I realise this probably won’t reflect well on me, but here goes: A while ago, at a local market here in Spain, a woman in her 60s approached me and my friend. We had been talking in German, and the lady overheard us. She said she’d been living in Germany for 40 years before returning to Spain, and we chatted for a bit. She was very sweet, and we had no communication problems at all – she understood everything we said to her, and we understood her perfectly well. I enjoyed the encounter but… I was thinking… her grammar was just downright AWFUL. Gosh, after four decades in Germany!!! For me, this just wouldn’t do. I’d rather not start on a language at all, if I knew that’s the best I could ever achieve.

    Yeah, I know. I’ll go stand in a corner now….

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  2. Wow, this post was a great reminder of many good things! Thank you for writing it 🙂 I’ve recently found myself feeling really ashamed of my Russian- had to give a toast last night and chickened out and did it in English. You’re right- we shouldn’t waste time thinking of all the reasons we’re not good enough, we should be thinking “what can I do this very minute to get even just a tiny bit better?” Over time language skills are either the results of those tiny improvements (meaning better skills) or of all those missed opportunities (meaning weaker skills).

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    1. This is a good point. Learn a little every day. I just read on another friend’s blog that he writes something that he learned every day. He’s not language-focused; he just wants to progress from one day to the next.

      What did you learn today in Russian?

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  4. I’ve never thought about all the ways I shame myself with language, until now. I definitely am feeling a little raw and in need of contemplation after reading this. It speaks to what I consider my “biggest obstacle” to learning Chinese in Taiwan:.. That people here routinely speak English to me instead of Chinese. But it’s my own shaming that is the REAL obstacle. You say laughter is the antidote for shame? I’m going to try it and see what happens! This may a be a significant turning point for me. Thank you, I am deeply grateful!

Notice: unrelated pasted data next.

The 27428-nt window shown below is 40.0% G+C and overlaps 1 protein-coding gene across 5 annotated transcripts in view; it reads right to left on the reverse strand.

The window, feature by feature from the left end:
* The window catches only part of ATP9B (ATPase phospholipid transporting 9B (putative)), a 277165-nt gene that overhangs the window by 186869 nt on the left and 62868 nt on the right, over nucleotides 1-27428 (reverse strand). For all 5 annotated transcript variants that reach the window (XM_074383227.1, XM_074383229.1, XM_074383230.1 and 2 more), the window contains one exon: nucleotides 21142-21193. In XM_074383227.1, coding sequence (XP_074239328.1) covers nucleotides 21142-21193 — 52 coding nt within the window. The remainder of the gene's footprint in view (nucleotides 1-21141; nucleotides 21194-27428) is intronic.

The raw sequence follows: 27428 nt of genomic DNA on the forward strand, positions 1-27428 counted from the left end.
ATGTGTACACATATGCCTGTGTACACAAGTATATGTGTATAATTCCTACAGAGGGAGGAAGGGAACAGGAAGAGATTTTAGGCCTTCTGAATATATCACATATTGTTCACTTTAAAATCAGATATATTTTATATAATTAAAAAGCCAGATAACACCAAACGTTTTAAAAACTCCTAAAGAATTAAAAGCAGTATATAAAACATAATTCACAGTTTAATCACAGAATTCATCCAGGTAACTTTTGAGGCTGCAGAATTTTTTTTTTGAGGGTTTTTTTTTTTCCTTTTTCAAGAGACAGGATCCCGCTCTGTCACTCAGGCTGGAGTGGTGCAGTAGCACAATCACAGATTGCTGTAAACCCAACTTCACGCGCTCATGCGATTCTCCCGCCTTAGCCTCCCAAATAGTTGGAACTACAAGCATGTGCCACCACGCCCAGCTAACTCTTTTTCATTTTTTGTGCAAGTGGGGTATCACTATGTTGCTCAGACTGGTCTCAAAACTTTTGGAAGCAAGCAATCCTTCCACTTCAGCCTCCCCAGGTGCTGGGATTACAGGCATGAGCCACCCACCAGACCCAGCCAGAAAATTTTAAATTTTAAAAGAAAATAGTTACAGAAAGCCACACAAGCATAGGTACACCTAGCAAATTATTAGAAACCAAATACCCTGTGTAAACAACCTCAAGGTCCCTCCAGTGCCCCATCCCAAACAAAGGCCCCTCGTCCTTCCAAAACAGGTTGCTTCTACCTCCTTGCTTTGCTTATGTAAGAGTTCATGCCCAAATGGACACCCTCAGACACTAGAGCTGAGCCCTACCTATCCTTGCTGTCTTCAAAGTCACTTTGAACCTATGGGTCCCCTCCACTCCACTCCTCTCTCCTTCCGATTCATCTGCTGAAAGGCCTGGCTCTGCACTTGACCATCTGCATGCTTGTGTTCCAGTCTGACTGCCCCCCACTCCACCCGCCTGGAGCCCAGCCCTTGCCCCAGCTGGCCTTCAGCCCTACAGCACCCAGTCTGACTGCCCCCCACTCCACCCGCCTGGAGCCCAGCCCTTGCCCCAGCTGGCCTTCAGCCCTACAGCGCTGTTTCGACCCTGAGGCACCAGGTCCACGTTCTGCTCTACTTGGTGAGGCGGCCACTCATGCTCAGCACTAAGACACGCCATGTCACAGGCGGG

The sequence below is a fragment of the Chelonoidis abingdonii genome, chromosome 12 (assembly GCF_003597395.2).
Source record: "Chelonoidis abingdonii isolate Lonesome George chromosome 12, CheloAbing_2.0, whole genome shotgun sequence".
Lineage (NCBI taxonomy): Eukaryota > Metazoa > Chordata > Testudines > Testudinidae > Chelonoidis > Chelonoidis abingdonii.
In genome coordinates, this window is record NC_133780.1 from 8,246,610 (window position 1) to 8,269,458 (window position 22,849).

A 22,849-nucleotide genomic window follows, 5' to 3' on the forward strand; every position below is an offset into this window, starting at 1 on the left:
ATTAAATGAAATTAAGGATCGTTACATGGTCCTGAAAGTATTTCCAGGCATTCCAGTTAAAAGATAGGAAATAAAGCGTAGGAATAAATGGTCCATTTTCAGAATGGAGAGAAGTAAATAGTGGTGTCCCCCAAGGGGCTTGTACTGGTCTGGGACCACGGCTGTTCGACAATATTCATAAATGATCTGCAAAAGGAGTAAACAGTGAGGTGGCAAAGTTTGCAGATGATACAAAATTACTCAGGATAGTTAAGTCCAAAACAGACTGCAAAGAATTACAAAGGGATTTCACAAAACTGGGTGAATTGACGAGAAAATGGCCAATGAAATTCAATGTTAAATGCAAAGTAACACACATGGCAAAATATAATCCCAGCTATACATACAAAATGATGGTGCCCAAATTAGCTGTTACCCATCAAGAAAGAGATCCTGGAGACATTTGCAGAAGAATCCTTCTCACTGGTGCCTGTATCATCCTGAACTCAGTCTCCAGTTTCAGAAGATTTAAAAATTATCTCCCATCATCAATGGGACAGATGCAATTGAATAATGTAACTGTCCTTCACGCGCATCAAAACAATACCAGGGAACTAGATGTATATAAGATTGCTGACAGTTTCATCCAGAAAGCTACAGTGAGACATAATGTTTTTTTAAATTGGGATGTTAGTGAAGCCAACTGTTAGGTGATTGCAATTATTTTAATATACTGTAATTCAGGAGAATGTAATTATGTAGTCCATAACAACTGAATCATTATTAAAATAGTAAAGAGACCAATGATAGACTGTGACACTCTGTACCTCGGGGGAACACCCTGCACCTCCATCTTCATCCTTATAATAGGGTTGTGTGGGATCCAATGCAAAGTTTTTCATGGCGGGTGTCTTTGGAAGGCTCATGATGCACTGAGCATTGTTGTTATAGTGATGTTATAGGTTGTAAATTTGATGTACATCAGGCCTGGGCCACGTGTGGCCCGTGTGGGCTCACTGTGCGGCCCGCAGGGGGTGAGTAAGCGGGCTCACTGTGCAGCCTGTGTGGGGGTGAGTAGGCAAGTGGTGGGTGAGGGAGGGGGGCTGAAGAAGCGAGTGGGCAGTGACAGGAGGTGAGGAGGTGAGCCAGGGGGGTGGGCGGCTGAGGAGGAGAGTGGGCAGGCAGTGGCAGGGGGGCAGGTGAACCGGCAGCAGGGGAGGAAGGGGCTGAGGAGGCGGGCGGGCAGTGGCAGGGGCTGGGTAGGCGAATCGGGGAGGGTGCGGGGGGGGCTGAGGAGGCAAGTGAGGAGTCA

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    1. Thank you. I’m happy to hear it! There’s nothing like tearing off that scab and getting down to the issue. I always remember that there are thousands of children learning that language at the same time as me. What’s the difference? They don’t care if they sound stupid, they just want results! 🙂

      I found it practical to have an ice breaker that will show that you like the language and are trying. For example, my friend went to China for work. She didn’t know how to say anything except, “Hello, handsome man!” Everyone thought she was so funny!

      My Somali friend taught me how to say, “This is a problem,” in–I guess–a funny way. People think that’s really funny.

      Finally, you can trick people into not speaking English. Ask them how to say things. “Excuse me, I’m learning Chinese. Could you please tell me how to say ‘park bench’?” It doesn’t even matter if you already know how to say “park bench”–you’ve recruited them as a Chinese teacher.

      You’re doing great! Your language-learning is teaching you about yourself. Even if your Chinese doesn’t improve (but it will improve) you will have come out a better, stronger person.

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  5. Pingback: Shame On Me! « Language Boat